Flash memory is a variation of EE-PROM that is becoming popular.The major difference between the flash memory and EE-PROM is in the erasure procedure.EE-PROM can be erased at a register level,but the flash memory must be erased either in its entirety or at the sector level.

  • How did your answer improve over the one that was already accepted? It doesn't appear to me that you added any information or perspective to what has already been said. – Joe Hass Feb 21 '14 at 16:49

"Flash" storage is a catch-all term for storage inside memory chips(Non-Volatile Memory), rather than spinning disks like Floppy disk, CD, DVD, Hard disk, etc.

NOR and NAND are the original flash memory chips, and was invented by Fujio Masuoka while working for Toshiba circa year 1980. "NOR" and "NAND" are used in most USB thumb drives.

Flash storage also includes both EEP-ROM (electrically erasable programmable read-only memory) and NV-RAM (Non-Volatile Random-Access Memory). EEP-ROM is cheaper, and used for storage in most System-on-Chips and Android devices. NV-RAM is more expensive, and used for Solid-State Drives and storage in Apple devices.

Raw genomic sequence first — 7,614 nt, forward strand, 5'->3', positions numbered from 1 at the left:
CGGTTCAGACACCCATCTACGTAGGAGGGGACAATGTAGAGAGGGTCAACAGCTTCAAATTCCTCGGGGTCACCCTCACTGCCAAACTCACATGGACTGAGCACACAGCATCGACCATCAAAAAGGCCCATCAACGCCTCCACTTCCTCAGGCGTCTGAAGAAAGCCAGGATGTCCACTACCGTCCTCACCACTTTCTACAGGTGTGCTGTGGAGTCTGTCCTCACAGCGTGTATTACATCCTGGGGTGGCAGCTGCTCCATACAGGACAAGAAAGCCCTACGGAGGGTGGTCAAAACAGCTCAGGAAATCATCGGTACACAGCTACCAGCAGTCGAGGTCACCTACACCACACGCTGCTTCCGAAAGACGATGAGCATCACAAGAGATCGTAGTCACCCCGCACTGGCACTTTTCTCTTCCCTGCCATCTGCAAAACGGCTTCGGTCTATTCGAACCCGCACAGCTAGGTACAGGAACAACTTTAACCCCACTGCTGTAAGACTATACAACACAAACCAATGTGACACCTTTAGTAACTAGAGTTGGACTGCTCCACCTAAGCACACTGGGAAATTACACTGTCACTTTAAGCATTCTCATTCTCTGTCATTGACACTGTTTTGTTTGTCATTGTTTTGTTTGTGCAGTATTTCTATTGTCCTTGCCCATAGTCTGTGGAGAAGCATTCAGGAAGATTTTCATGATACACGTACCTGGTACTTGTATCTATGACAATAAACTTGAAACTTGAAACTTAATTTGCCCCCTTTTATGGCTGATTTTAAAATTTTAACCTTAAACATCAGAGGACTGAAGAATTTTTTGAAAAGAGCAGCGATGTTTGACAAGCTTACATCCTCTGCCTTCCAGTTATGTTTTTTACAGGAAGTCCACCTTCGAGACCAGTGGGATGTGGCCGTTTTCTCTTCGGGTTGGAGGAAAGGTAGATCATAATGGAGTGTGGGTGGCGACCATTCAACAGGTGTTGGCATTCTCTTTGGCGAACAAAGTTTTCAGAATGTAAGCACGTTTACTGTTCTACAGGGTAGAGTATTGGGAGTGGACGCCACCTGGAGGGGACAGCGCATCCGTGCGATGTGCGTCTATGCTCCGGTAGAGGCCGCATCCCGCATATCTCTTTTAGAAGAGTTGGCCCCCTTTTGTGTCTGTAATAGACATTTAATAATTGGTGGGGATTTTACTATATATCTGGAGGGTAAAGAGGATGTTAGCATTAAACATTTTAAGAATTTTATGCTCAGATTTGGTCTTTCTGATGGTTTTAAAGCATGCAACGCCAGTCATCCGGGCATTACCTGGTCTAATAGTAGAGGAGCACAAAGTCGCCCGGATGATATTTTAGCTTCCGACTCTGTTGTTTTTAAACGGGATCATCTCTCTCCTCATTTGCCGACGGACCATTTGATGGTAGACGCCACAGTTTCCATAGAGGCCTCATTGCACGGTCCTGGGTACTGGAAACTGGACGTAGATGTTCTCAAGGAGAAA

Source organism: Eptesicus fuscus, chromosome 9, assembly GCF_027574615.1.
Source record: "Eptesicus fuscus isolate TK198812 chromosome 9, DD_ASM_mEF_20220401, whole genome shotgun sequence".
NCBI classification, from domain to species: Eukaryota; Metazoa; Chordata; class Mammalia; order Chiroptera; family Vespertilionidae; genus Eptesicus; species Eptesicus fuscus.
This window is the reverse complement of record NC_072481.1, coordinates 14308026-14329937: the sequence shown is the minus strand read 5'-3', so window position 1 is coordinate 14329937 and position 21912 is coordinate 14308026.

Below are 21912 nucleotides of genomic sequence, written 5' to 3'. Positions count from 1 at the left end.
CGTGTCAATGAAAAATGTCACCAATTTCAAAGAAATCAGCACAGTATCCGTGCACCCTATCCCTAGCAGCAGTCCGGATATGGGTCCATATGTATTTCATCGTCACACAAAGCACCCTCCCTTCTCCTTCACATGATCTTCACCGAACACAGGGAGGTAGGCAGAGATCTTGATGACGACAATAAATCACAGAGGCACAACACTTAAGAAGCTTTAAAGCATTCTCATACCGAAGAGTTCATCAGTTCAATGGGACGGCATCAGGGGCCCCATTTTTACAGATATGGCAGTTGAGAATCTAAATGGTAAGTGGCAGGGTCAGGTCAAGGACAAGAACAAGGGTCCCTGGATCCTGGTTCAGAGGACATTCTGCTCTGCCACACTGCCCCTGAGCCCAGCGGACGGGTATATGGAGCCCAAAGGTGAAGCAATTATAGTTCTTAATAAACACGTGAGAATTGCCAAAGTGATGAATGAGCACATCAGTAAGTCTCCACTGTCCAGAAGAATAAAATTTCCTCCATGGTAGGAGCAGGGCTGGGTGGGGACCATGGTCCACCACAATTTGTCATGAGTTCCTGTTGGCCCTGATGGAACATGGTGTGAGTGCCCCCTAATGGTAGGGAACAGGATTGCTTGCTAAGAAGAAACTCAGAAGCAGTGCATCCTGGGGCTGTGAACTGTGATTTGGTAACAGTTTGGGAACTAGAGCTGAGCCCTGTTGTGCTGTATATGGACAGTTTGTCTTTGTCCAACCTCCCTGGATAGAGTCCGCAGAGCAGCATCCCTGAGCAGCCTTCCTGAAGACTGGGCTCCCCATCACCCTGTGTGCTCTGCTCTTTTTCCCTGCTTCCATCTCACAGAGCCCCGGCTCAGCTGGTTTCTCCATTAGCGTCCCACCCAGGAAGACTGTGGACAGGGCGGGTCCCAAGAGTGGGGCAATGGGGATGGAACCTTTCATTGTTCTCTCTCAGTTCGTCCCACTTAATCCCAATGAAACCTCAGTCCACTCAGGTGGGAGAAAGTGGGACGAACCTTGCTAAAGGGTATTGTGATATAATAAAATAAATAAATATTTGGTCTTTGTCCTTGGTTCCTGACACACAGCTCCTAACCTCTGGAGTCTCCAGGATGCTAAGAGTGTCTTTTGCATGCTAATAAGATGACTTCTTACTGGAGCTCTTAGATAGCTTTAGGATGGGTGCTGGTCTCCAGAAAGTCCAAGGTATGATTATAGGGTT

The new NV-RAM chips are much faster than EEP-ROM and other Flash technologies.

For more Info, see: http://www.crifan.com/___flash_memory_nand_eeprom_nvram_and_others_zt/

  • Are MRAM, FeRAM and PCRAM also caught in the "catch-all" term? – uhoh Mar 21 '17 at 8:10
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    DIMMs will be DIMMs regardless of Dynamic RAM or Non-Volatile RAM. MRAM, FeRAM and PCRAM used as storage drives do fall within the catch-all term "Flash storage" – Neel Mar 23 '17 at 8:00
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    Thanks! Ever since I found out that Triple Level Cell NAND FLASH has eight levels and not three I've become more aware (wary?) of terminology. – uhoh Mar 23 '17 at 8:21

protected by Olin Lathrop Jul 12 '17 at 15:49